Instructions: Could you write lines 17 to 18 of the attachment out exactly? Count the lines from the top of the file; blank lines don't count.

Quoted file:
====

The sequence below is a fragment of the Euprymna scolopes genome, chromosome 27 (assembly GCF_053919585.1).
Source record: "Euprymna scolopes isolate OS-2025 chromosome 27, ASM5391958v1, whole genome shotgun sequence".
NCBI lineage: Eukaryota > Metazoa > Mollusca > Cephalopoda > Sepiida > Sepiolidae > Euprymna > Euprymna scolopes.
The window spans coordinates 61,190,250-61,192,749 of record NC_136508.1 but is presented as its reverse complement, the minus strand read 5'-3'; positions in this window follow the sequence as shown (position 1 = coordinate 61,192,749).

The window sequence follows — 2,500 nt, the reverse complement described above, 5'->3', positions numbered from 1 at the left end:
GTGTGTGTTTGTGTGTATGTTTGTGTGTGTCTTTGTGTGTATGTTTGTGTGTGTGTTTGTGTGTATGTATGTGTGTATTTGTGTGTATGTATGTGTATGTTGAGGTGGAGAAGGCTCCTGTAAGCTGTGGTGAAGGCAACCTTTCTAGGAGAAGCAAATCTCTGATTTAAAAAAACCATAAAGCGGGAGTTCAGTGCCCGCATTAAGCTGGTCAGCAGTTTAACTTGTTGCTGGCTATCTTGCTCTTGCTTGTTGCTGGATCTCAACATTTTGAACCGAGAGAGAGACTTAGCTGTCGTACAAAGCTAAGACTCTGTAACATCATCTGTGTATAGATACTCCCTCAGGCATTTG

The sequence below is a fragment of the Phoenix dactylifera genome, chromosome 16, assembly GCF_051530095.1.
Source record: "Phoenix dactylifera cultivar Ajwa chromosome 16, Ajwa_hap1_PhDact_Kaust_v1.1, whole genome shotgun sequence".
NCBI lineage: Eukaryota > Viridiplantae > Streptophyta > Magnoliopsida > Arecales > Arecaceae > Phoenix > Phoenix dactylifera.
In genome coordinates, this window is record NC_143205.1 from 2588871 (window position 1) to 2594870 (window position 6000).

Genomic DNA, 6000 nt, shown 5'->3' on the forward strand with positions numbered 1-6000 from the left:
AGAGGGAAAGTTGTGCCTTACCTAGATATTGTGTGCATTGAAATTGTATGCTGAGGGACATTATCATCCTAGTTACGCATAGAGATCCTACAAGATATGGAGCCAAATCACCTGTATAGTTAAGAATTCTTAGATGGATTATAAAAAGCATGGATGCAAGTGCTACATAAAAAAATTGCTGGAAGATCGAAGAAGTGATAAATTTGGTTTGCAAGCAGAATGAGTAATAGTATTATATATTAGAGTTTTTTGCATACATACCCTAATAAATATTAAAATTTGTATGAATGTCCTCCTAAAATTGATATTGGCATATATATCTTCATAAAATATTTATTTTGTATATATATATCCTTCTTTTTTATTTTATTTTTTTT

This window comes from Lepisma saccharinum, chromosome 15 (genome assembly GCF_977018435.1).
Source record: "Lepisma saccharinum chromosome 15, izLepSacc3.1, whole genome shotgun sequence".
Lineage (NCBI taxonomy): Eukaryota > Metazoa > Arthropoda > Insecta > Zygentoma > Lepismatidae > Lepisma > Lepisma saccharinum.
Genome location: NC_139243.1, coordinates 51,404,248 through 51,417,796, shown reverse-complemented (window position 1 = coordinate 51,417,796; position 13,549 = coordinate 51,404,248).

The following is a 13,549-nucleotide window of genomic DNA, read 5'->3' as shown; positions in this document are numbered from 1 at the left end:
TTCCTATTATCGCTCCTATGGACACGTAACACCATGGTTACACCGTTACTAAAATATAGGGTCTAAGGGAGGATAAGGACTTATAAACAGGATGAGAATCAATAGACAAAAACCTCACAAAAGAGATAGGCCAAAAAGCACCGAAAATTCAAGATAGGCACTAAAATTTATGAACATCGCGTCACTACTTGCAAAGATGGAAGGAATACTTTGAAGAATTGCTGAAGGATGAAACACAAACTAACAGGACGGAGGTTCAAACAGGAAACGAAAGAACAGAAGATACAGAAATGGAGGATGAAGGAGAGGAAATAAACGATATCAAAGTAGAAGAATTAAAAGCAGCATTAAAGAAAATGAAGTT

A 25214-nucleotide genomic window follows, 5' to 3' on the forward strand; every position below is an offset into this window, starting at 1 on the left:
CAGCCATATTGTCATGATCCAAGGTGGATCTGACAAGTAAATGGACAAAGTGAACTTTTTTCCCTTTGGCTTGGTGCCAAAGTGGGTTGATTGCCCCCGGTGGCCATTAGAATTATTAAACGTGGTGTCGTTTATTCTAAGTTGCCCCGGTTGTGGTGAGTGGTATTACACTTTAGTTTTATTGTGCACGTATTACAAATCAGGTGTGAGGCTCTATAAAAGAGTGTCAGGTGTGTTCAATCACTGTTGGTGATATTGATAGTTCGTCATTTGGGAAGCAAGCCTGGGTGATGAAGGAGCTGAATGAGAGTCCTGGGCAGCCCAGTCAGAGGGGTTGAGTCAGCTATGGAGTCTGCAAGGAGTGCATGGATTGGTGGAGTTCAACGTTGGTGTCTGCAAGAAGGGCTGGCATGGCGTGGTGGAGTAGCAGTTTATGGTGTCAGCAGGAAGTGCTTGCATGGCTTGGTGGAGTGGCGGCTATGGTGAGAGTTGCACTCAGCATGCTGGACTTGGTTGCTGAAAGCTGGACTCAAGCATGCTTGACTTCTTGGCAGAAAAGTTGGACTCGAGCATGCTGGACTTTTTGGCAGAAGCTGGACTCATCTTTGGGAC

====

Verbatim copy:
The following is a 13,549-nucleotide window of genomic DNA, read 5'->3' as shown; positions in this document are numbered from 1 at the left end:
TTCCTATTATCGCTCCTATGGACACGTAACACCATGGTTACACCGTTACTAAAATATAGGGTCTAAGGGAGGATAAGGACTTATAAACAGGATGAGAATCAATAGACAAAAACCTCACAAAAGAGATAGGCCAAAAAGCACCGAAAATTCAAGATAGGCACTAAAATTTATGAACATCGCGTCACTACTTGCAAAGATGGAAGGAATACTTTGAAGAATTGCTGAAGGATGAAACACAAACTAACAGGACGGAGGTTCAAACAGGAAACGAAAGAACAGAAGATACAGAAATGGAGGATGAAGGAGAGGAAATAAACGATATCAAAGTAGAAGAATTAAAAGCAGCATTAAAGAAAATGAAGTT